_Bat guano. We really couldn’t believe CBP’s bat guano response to our exposure of Border Patrol shadow units that conduct investigations of themselves in use-of-force and other serious abuse cases. Seriously? As we noted in our last Border_Lines, this memo is an admission of guilt. As we continue to uncover the harms wrought by these shadow units and press for justice, here are five things you should know about these so-called Border Patrol Critical Incident teams (BPCITs)_known by many other names. Furthermore, here are some FAQs about why this response is more than bat guano, it’s bull guano.  Let’s clean this caca up and end these units permanently. 

_Wall Time Low. The Biden administration seems to have arrived at a “wall” time low as the Trumpian border barrier continues to be built under the guise of levee repairs and for (alleged) safety and life issues. As SBCC ally Scott Nicol sums it up, “[We] would like to think that the federal government will finally realize that border walls are a tremendous waste of money. They're nothing but political props. And we should stop building them and start tearing them down.” Couldn’t have said it better. But then we hear that the federal government is giving 1,757  “surplus” Trumpian bollard panels to Texas to help Governor Abbott build his own version of a lethal and useless vanity wallWhat’s that wall about? To date, the Texas governor has built a little over 1 mile of their wall with a goal to build 1.7 miles by Spring 2022. By now, people should know that walls wreak havoc and harm. They separate binational communities, threaten wildlife, and damage invaluable environmental resources. How will this nation gather its sanity and instead spend taxpayer dollars on things we really need, like ensuring folks get electricity during Texas’ now frigid winters, investing in better healthcare, and staffing K-12 schools? Seriously, wall things must pass.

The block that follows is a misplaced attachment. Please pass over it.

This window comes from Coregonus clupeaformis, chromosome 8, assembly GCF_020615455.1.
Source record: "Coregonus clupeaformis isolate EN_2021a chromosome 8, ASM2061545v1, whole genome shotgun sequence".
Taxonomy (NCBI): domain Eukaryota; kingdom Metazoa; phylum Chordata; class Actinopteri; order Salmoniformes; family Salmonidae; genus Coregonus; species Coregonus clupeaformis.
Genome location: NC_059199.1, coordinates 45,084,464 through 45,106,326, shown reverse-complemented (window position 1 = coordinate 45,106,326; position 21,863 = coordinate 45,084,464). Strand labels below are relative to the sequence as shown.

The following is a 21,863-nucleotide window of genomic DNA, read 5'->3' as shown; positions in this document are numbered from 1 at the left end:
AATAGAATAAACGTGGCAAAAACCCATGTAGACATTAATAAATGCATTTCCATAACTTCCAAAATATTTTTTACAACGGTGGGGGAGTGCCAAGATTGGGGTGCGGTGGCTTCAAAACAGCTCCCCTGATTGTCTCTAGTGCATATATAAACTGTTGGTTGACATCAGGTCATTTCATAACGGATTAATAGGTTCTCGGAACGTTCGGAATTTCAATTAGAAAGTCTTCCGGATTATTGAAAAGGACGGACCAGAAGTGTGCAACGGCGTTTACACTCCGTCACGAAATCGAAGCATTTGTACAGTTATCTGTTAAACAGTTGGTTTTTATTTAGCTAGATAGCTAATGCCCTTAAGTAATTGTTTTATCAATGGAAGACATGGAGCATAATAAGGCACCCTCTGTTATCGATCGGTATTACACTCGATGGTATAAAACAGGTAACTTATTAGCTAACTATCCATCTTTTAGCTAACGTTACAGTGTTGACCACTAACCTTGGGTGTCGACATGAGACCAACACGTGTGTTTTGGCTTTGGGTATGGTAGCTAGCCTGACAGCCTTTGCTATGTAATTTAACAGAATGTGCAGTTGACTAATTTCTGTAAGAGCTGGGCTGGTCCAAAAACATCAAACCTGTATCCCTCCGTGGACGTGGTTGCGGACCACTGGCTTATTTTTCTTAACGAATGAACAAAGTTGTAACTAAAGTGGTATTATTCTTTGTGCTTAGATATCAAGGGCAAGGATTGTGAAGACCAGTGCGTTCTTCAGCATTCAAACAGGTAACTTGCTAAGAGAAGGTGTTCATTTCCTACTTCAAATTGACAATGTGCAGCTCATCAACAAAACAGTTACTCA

_Black Immigrants Matter. We know that our nation’s immigration and enforcement policies have a long legacy of anti-Black bias. We  stand with our Black-led organizational partners and allies in urging the Biden administration to address anti-Black immigration policies head on by, at a minimum: (1) offering Cameroonians, Mauritanians, and Ethiopians protection from deportation through Temporary Protected Status (TPS) and (2) extending and redesignating TPS for South Sudan. As noted in this Human Rights Watch report, Cameroon is immersed in a profound humanitarian crisis and internal armed conflict marked by massive internal displacement, state-sponsored violence, war crimes, and critical water, food, housing and healthcare shortages. Mauritanians are experiencing serious human rights violations due to continued slavery, human trafficking, arbitrary arrest and more. And, for more than a year, Ethiopians have suffered increasing violence, ethnic cleansing, displacement, sexual violence, and famine conditions. These country conditions make safe return to Cameroon, Mauritania and Ethiopia impossible. The Biden administration must act immediately to extend protection from deportation to Cameroonians, Mauritanians and Ethiopians living in the United States. In addition, more than 150 organizations called on the Biden administration to extend and redesignate TPS for people from South Sudan living in the United States because the country is experiencing continued armed conflict, food insecurity, and flooding that has displaced 4.3 million people. This should not be a tall ask since last March, the Biden administration continued South Sudan’s national emergency declaration, citing  “widespread violence and atrocities, human rights abuses, use of child soldiers, attacks on peacekeepers.” And while they’re at it, the Biden administration should listen to the more than 100 congressional members who signed this letter to put a stop to Haitian deportations. Biden must use his executive authority to #Act4BlackImms.


border_lines is published every other Friday for your reading pleasure. If you’d like to submit an item for inclusion, please email Vicki B. Gaubeca at [email protected], by Wednesday COB. The Southern Border Communities Coalition is a program of Alliance San Diego.